• Radiographic imaging such as ultrasound, MRI and/or Upper gastrointestinal (GI) series with small bowel follow through — examination of the esophagus, stomach, and duodenum, often by drinking liquid barium.

In contrast, there is not a blood test, stool test or scope that confirms a diagnosis of IBS. This diagnosis is made based on history, physical examination, and response to supportive strategies. While evaluation may result as reassuring, this does NOT mean that the symptoms are not real; rather that our testing has limitations.

How is IBD treated vs. IBS?

With IBD, the treatment is personalized based on presentation, complications and severity and extent of inflammation. Your care team might explore different interventions such as long-term medical therapy, dietary therapy, or surgical therapy to help get existing inflammation quiet and subsequently keep it quiet if possible. Our approach has become more proactive overtime as a result of compelling data suggesting better therapy upfront can help minimize complications in the future and advances in medical therapy options (advanced therapeutics including “biologic” and “small molecule” agents). It’s important to be proactive as uncontrolled inflammation for long periods of time can result in complications such as abscess, fistula (abnormal connections between intestine/skin), stenosis (narrowing), stricture (scar tissue), or need for surgical intervention.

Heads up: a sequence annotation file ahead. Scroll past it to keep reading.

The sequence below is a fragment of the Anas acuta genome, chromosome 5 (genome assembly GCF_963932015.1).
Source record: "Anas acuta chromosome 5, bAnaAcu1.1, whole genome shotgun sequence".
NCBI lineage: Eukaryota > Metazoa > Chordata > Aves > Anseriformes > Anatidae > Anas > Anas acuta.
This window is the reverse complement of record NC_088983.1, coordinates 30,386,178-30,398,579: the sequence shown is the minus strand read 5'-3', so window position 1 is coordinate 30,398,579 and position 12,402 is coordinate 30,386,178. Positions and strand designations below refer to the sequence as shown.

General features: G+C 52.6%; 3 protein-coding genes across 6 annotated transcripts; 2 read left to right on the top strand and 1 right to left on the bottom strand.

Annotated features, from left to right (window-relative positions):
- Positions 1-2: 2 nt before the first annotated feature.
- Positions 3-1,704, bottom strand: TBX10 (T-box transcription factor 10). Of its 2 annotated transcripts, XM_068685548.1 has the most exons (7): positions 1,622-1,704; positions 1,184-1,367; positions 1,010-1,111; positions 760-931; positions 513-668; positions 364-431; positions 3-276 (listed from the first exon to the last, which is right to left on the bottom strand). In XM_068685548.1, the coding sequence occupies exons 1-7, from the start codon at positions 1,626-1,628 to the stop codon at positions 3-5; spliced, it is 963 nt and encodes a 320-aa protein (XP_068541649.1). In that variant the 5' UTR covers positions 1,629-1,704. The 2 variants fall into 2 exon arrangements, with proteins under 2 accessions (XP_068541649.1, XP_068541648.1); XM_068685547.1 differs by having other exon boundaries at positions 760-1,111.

IBS management, on the other hand, is focused on supportive strategies such as lifestyle changes with routine, regular physical activity, dietary changes or restrictions, sleep hygiene, therapy such as cognitive behavioral therapy (CBT) and sometimes medications which can help with stomach relaxation, decreased intestinal spasm and others.

In both cases, helping your child feel better is the goal. The sooner IBD or IBS is evaluated and diagnosed, the sooner we can take the next steps in getting them back to their baseline. Gastrointestinal disorders are unique to each person, so it’s advised not to compare one child’s experience to another and to seek a gastroenterologist’s perspective as soon as concerning symptoms present.

Learn more about our Division of Gastroenterology